Archive for May 12th, 2010

Flower Power – Container Herb Gardens

Lots of people love to garden but either don’t have the time or the space.  A perfect solution is an herb garden. They are small, portable and you can get just as much satisfaction as you can a large garden. The great thing is, is that there is no weeding to be done.

When planting, think of the herbs that you are most likely to use for cooking. In my early years of planting, I would load up the container with all sorts of different herbs and end up only using certain ones.  But now I plant several basil plants as I love to eat fresh tomatoes, buffalo mozzarella cheese and fresh basil salads with balsamic vinegar, or fresh rosemary for my lamb rack and oregano for my pastas, so I choose certain herbs rather than a whole array of them.

Herbs will grow best in high quality potting soil, not the soil from your garden, as potting soil usually contains peat moss, vermiculite and sand. Potting soil doesn’t usually have fertilizer. You can virtually use any container you like as long as there is drainage in the bottom and plenty of sun. You can start your herb garden from seed in small pots on a window ledge or pick them up at your local garden centre for more instant gratification.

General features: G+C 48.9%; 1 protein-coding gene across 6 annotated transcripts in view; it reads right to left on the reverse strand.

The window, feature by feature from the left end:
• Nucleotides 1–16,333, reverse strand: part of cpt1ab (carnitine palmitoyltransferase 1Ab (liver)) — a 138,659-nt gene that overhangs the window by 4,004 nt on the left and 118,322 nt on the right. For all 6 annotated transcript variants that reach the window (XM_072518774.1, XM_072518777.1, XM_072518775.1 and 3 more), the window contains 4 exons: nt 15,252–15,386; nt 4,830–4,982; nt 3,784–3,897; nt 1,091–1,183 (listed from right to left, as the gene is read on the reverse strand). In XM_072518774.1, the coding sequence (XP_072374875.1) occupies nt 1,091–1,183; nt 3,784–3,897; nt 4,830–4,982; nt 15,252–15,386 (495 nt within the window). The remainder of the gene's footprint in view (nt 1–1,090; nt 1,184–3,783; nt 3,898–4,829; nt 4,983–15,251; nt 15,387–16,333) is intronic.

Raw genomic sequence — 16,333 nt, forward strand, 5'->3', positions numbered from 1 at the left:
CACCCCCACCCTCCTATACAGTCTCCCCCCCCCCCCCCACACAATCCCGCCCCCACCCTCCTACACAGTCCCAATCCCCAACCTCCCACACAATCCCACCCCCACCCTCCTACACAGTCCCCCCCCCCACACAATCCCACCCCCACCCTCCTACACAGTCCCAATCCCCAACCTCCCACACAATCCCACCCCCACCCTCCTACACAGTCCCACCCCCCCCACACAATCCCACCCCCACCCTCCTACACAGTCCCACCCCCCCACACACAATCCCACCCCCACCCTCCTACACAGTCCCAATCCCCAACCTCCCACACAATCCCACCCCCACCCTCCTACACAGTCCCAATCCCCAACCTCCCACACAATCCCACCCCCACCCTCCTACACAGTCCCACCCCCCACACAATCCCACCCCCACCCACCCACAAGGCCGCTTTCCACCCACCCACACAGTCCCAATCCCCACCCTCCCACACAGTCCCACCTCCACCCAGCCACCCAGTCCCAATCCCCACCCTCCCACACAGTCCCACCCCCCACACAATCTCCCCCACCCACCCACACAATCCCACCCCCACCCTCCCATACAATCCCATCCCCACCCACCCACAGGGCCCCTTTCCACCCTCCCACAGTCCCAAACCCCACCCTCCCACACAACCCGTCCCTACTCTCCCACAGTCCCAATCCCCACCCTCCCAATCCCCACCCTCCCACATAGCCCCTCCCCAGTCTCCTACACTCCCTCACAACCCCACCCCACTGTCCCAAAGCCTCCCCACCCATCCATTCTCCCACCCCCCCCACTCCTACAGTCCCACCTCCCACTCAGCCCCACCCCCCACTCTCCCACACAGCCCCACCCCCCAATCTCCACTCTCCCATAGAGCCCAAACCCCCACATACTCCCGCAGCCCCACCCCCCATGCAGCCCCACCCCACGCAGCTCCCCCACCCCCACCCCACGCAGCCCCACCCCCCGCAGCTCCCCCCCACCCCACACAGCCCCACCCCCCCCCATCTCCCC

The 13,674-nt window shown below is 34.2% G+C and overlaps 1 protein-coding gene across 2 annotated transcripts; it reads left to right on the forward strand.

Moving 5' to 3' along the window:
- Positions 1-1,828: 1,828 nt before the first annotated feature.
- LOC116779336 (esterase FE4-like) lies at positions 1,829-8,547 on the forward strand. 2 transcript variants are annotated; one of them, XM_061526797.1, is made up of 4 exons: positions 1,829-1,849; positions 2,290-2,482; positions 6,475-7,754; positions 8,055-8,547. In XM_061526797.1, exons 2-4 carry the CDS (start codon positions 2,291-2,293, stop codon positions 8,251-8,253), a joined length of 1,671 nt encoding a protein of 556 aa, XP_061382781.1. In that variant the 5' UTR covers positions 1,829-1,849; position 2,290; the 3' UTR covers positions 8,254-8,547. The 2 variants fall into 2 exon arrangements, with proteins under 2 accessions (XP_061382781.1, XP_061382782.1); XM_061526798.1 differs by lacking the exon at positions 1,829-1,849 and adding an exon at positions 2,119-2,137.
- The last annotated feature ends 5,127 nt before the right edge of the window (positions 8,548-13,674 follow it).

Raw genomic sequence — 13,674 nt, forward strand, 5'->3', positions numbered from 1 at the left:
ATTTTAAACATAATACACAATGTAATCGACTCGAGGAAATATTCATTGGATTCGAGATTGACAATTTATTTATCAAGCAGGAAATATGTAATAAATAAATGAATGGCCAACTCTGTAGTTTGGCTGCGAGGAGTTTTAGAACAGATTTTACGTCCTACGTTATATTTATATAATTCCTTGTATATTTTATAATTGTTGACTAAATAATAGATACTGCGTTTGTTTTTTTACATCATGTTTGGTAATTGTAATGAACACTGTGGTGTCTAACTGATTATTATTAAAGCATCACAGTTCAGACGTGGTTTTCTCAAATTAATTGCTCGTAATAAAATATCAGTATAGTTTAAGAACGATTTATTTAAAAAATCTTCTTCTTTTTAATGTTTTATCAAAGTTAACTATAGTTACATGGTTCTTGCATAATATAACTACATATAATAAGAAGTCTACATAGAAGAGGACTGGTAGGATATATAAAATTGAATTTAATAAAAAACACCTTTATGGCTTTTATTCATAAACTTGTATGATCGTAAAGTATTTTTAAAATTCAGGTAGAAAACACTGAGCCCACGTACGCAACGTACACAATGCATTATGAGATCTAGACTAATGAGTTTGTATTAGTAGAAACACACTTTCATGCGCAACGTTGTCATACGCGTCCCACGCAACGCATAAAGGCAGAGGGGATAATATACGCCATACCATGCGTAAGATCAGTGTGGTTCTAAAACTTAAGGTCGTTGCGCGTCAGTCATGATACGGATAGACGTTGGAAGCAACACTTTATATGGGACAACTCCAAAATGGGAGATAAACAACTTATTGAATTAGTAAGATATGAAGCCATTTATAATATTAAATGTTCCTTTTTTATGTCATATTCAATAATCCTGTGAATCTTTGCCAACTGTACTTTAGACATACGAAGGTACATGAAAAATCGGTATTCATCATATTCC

When planting, make sure that you space them apart so that they have room to spread; dill and mint tend to take over the container so you might want to put that in a separate one. Certain herbs are perennial, so they will return year after year, such as chives, rosemary, mint, lavender and oregano. You could also add a small cherry tomato plant and some nasturtiums (an edible flower which you could garnish your plate with).

Herb containers do need about 6 to 8 hours of sunshine everyday.

Most herbs are pest resistant but if you see aphids, spider mites or caterpillars you will need to spray your herbs with insecticidal soap.  Do not use normal insecticide on your herbs, as you will be consuming the leaves.

Watering plays a vital part in your herb container, if it is exposed to six hours of sun and wind everyday you will have to probably water it every day or every second day. Stick your finger in and see if it is dry, and avoid just watering one corner but give it a good watering all over.

A good place to put your container or planter box is outside your kitchen door. That way when you pass it you will be reminded to use your herbs for cooking, or fresh mint tea. Herbs can be moved indoors during the winter but remember to acclimatize them in early fall to a bright window and indoor temperatures.

If you have young children, this makes a great summer project with them as they love to garden too and actually watch things grow.  Imagine their delight when they grow their own cherry tomatoes or even some lettuce in a container.

It is best to harvest your herbs in the morning to get the most flavors. Experiment with different herbs and then next year you will know which ones work the best for you.


Nicola Bishop


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